Molecular Genetics of Aortic Aneurysms and Aortic Dissections

Abstract

A genetic predisposition to aortic aneurysms and dissections can occur as part of a genetic syndrome, such as Marfan and Loeys‐Dietz syndrome, or as an isolated manifestation without other systemic features, referred to as familial thoracic aortic aneurysms and dissections. These genetic disorders are inherited as autosomal dominant conditions with reduced penetrance and variable expressivity in terms of aortic disease presentation, age of onset and extent of cardiovascular and other systemic involvement. Mutations in the FBN1, TGFBR1, TGFBR2, SMAD3, SMAD4, TGFB2, ACTA2, MYH11, MYLK and PRKG1 have been identified in patients with syndromic and non‐syndromic TAAD, emphasising the important roles of the transcription growth factor beta signalling pathway and smooth muscle contraction in aortic disease development.

Key Concepts

  • Thoracic aortic aneurysms and dissections or TAAD can occur as part of a genetic syndrome, such as Marfan syndrome, Loeys‐Dietz syndrome or as an isolated manifestation without syndromic features.
  • Approximately 20% of patients with TAAD who do not have Marfan syndrome or related disorder have a similarly affected relative, referred to as familial thoracic aortic aneurysm and dissection or FTAAD.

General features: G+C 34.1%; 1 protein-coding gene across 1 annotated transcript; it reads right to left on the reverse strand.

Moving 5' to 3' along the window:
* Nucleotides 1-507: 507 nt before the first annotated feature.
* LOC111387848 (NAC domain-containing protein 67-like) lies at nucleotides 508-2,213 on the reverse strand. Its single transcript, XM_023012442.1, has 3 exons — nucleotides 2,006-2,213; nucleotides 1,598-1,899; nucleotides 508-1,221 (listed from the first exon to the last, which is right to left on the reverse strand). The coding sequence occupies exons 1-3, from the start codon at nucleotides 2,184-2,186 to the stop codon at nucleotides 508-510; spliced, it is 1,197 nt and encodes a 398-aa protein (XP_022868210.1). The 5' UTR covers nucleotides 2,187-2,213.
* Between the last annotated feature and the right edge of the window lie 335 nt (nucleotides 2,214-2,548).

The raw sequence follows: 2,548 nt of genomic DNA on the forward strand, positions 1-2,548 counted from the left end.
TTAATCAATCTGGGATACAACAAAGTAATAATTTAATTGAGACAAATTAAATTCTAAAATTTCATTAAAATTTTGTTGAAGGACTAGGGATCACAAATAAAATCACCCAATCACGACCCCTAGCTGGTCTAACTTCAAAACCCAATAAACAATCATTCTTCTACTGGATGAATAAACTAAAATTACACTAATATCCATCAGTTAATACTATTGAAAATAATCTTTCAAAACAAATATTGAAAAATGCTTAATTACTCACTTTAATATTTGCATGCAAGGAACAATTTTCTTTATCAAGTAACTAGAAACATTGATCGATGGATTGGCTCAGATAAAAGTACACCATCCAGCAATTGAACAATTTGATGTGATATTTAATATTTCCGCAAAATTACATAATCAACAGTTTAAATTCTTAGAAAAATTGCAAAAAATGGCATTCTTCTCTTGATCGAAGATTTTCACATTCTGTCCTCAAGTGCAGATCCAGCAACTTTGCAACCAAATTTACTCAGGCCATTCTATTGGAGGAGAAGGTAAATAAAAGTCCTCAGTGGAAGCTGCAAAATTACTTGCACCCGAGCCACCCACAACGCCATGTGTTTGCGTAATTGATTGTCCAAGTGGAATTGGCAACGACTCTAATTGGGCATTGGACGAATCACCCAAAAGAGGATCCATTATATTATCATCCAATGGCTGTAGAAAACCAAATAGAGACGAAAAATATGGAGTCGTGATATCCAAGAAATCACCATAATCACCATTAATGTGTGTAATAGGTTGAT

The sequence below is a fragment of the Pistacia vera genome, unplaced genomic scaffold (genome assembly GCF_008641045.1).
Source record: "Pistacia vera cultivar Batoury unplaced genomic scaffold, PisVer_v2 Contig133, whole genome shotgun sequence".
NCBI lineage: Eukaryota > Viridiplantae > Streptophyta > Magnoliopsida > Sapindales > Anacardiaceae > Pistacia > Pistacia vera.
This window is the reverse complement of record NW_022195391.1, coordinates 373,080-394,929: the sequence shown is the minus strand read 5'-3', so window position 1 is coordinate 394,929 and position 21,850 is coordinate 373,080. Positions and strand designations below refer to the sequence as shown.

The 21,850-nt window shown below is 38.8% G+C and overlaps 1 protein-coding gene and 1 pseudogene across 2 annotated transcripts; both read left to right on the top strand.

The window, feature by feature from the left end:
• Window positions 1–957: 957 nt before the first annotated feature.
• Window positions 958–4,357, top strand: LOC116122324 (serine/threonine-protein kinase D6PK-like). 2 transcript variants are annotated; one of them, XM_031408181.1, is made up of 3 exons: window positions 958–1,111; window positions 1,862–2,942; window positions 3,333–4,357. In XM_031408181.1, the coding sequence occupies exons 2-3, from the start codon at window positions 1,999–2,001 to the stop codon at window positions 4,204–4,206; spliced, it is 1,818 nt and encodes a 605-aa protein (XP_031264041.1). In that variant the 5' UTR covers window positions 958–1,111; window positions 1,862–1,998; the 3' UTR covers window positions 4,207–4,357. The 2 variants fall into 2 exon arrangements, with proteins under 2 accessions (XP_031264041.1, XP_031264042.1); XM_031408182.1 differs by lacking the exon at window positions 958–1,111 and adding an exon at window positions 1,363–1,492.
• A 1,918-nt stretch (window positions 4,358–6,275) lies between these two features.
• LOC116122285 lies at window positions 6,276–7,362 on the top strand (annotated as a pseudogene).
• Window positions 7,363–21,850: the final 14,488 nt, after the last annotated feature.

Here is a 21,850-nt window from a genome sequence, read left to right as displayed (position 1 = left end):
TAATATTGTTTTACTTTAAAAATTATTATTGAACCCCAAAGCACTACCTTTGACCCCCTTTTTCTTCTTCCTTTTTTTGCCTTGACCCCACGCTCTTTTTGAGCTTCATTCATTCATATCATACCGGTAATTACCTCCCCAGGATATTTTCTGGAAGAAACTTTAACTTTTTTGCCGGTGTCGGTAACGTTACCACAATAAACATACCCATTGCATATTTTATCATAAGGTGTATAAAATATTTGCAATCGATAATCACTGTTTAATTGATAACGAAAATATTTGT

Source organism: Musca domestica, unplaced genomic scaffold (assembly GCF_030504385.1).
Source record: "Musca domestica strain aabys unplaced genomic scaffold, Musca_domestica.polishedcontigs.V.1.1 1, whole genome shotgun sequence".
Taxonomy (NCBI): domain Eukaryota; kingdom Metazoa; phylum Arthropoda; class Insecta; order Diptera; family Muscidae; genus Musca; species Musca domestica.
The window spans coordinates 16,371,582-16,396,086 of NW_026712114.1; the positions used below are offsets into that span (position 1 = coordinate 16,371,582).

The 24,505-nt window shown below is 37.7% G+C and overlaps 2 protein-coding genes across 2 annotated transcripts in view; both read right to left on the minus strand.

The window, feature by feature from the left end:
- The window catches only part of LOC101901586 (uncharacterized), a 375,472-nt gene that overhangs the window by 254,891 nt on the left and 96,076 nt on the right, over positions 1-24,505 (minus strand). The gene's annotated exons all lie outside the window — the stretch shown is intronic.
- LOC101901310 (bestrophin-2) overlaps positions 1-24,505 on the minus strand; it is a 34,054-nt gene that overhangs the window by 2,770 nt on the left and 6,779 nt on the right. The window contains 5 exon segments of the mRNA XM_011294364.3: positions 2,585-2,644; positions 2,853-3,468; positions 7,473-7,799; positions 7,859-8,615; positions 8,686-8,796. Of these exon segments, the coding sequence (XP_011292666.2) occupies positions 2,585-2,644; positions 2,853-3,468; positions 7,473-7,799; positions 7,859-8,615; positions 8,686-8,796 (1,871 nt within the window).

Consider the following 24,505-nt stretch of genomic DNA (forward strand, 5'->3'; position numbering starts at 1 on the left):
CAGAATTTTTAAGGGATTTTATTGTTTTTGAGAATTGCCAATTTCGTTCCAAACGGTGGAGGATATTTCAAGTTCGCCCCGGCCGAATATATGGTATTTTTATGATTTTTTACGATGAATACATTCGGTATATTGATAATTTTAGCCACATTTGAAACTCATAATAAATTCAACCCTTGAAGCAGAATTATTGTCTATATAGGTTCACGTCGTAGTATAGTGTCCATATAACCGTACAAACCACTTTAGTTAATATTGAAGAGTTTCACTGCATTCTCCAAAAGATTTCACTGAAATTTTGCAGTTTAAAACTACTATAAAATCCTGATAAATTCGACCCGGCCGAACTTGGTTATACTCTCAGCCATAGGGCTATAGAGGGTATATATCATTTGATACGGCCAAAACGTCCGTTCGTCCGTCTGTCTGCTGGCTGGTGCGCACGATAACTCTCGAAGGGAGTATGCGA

• Marfan syndrome, Loeys‐Dietz syndrome and FTAAD are primarily inherited in an autosomal dominant pattern with reduced penetrance and variable expressivity.
  • FTAAD is a genetically and clinically heterogeneous group of disorders caused by mutations in several genes, including FBN1, TGFBR1, TGFBR2, SMAD3, SMAD4, TGFB2, ACTA2, MYH11, MYLK and PRKG1.

Keywords: aortic aneurysm; aortic dissection; genetics; transcription growth factor beta signalling; smooth muscle; actin; myosin

Figure 1. Anatomical location and classification of aortic aneurysms and dissections. (a) Location of aortic aneurysms. (b) Classification of thoracic aortic dissections. Modified with permission from D. M. Milewicz, et al. . © Annual Reviews.
Figure 2. Radiographic imaging showing (a) an aortic root aneurysm at the level of the sinuses of Valsalva and sparing the ascending aorta and (b) ascending aortic aneurysm sparing the sinuses of Valsalva. Modified with permission from D. M. Milewicz, et al. . © Annual Reviews.
Figure 3. Aortic pathology associated with thoracic aortic aneurysm and dissection. All panels are oriented with the adventitia at the top and the intima at the bottom. Haematoxylin and eosin (H&E) staining of aortic sections from (a) a control and (b) patient with TAAD, illustrating medial degeneration with fragmentation of elastic fibres and loss of smooth muscle cells. Movat staining of aortic sections from (c) a control and (d) patient with TAAD showing fragmentation of elastic fibres (stained black), loss of smooth muscle cells (cells stained red and nuclei stained violet) and accumulation of proteoglycans (stained blue) in the medial layer. 40× magnification; scale bar represents 500 μM for all panels. Modified with permission from D. M. Milewicz, et al. . © Annual Reviews.
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Regalado, Ellen S, and Milewicz, Dianna M(Mar 2015) Molecular Genetics of Aortic Aneurysms and Aortic Dissections. In: eLS. John Wiley & Sons Ltd, Chichester. http://www.els.net [doi: 10.1002/9780470015902.a0024366]